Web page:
With Singapore’s Marina Bay Street Circuit growing ever smaller in Formula One’s mirrors, the industry turns its sights to Sepang International Circuit, the purpose-built Formula One race track outside Malaysia’s capital city of Kuala Lumpur.
Constructed in an astonishing 14 months, Sepang was the first Formula One track noted designer Herman Tilke built from scratch. When the 5.543 km (3.444 mile), 15-turn circuit opened on 9 March 1999 it was considered revolutionary, with modern facilities and a unique design.
Two massive straights bookended by tight corners are signatures of the track. It’s a twisting layout that challenges the drivers and their engineers. The track’s width encourages numerous overtaking opportunities, but the incredible speed that can be attained on the straights is actually restricted by the fast, flowing corners as teams sacrifice outright speed for aerodynamic grip and balance.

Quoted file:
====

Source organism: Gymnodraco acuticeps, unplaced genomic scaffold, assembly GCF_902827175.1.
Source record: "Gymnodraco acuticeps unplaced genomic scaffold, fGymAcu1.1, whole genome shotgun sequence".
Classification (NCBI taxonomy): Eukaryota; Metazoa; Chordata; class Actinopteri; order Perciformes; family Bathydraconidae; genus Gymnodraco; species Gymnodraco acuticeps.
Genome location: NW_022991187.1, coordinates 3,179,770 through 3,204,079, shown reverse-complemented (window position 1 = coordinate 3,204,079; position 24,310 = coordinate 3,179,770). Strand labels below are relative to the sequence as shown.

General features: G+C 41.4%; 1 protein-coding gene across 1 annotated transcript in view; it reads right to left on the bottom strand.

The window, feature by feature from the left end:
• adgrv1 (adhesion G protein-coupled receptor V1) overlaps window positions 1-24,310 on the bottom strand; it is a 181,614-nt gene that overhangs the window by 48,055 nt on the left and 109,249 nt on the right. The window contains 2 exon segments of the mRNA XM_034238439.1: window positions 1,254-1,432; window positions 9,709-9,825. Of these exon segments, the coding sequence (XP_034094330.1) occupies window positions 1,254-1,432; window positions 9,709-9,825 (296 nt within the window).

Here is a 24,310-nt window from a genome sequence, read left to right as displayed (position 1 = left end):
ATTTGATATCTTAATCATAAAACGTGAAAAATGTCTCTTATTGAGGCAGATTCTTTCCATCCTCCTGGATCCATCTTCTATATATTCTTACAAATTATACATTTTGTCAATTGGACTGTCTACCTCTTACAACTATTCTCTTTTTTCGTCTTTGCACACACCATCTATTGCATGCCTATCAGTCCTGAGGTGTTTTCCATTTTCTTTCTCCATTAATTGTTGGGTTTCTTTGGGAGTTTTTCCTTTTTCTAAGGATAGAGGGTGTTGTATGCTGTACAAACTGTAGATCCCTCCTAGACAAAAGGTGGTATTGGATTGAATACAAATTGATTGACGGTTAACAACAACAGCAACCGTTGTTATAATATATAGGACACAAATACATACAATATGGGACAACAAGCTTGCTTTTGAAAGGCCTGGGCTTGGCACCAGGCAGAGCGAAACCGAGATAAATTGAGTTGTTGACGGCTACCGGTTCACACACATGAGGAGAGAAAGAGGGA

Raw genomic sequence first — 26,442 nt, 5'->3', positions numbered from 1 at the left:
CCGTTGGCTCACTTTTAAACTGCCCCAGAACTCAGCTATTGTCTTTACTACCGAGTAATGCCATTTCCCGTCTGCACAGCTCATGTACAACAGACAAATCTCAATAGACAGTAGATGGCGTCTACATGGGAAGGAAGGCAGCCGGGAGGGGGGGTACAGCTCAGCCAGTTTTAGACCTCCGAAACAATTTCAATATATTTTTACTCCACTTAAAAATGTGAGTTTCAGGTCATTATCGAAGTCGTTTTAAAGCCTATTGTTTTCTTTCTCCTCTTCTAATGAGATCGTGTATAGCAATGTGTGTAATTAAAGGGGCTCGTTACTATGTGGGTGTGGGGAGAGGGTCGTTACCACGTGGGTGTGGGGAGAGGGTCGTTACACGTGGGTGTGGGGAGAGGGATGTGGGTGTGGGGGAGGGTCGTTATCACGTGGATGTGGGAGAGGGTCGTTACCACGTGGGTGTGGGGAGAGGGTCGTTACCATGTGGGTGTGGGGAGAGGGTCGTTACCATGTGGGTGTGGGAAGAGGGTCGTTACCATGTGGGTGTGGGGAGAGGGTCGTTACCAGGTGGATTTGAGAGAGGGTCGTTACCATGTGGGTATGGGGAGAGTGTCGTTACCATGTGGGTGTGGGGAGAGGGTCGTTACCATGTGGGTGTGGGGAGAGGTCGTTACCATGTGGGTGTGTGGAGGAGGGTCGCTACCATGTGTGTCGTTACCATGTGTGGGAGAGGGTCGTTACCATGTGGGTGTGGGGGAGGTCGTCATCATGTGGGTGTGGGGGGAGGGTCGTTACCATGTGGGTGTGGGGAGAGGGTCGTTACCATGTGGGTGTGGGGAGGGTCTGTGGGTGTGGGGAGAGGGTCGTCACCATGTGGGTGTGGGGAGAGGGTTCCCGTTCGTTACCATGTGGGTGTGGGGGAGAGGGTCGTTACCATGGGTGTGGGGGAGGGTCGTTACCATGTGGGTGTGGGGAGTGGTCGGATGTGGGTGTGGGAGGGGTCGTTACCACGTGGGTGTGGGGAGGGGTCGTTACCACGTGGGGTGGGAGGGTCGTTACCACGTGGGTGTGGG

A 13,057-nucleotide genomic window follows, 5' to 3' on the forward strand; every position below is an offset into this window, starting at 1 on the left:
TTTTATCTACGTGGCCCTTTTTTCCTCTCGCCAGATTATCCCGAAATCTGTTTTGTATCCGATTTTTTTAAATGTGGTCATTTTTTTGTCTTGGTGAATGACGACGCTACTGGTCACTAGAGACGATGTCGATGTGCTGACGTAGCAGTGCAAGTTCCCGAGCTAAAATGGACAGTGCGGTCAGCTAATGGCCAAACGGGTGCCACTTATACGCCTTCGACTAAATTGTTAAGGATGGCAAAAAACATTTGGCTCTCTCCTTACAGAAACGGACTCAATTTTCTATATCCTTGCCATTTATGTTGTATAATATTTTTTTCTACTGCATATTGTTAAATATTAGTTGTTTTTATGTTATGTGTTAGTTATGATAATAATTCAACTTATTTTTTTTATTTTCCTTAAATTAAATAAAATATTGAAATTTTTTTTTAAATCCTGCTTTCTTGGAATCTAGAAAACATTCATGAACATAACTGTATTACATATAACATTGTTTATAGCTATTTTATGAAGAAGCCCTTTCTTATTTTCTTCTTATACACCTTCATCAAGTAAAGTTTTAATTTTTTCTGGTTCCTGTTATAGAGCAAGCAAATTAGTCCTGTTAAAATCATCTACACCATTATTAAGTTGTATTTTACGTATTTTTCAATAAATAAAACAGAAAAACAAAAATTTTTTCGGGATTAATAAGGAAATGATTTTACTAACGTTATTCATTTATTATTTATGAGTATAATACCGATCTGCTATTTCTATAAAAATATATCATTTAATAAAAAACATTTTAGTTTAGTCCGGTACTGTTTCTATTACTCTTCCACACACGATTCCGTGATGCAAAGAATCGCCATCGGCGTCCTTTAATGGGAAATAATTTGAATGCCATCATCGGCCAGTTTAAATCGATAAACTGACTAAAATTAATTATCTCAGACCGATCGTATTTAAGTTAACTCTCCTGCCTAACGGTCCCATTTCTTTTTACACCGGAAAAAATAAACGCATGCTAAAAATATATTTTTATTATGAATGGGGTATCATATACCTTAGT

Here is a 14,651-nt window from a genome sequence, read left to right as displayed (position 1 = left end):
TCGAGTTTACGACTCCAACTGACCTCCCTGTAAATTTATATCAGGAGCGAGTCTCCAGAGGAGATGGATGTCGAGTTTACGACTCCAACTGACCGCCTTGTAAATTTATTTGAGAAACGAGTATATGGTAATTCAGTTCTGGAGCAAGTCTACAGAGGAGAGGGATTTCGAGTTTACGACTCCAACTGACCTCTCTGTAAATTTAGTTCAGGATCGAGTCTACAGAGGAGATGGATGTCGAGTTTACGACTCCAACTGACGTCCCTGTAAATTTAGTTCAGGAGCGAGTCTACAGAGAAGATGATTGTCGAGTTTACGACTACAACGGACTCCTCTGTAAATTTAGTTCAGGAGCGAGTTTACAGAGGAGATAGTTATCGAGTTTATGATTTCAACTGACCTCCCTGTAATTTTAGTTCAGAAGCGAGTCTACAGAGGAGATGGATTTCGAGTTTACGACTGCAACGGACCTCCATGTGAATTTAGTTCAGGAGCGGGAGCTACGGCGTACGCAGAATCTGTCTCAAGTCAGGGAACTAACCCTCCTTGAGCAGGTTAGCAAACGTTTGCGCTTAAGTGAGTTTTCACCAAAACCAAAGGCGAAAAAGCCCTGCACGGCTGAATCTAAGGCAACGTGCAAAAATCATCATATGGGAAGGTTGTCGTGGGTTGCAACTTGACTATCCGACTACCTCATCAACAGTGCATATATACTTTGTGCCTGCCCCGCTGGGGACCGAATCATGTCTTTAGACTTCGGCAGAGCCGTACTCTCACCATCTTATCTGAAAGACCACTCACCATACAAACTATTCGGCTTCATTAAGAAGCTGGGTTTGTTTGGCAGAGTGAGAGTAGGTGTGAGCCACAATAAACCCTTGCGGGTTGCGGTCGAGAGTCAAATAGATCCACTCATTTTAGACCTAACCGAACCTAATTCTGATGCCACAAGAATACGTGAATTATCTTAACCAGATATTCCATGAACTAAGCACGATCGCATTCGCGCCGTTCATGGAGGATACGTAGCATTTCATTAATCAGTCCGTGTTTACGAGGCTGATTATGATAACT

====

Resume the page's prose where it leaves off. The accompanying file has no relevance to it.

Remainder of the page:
This places extremely high loads on the tyres. Heavy braking increases the load, as drivers spend 17 per cent of their lap under braking. Add an abrasive track surface and high ambient temperatures and you get a cauldron of punishment for the four tyres carrying the driver and the car beneath him.
It’s why Pirelli has brought the hardest tyre compounds in its range to Malaysia – the P Zero Orange hard, the P Zero White medium and the P Zero Yellow soft – a combination that was last seen in early July for the British Grand Prix at Silverstone Circuit.
But with weather often impacting practice, qualifying and the race, expect to see Pirelli’s Cinturato Blue full wet tyre and Cinturato Green intermediate tyre at some point during the race weekend.
Torrential rain storms are a frequent occurrence at the Malaysian Grand Prix as its tropical environment and mid-afternoon start time conspire for unwieldly conditions. This was especially evident in 2009 when the race was forced to end after only 31 laps as rain inundated the track. This prompted the FIA to award half points to the drivers participating, the first time half points had been awarded since the 14-lap Australian Grand Prix in 1991.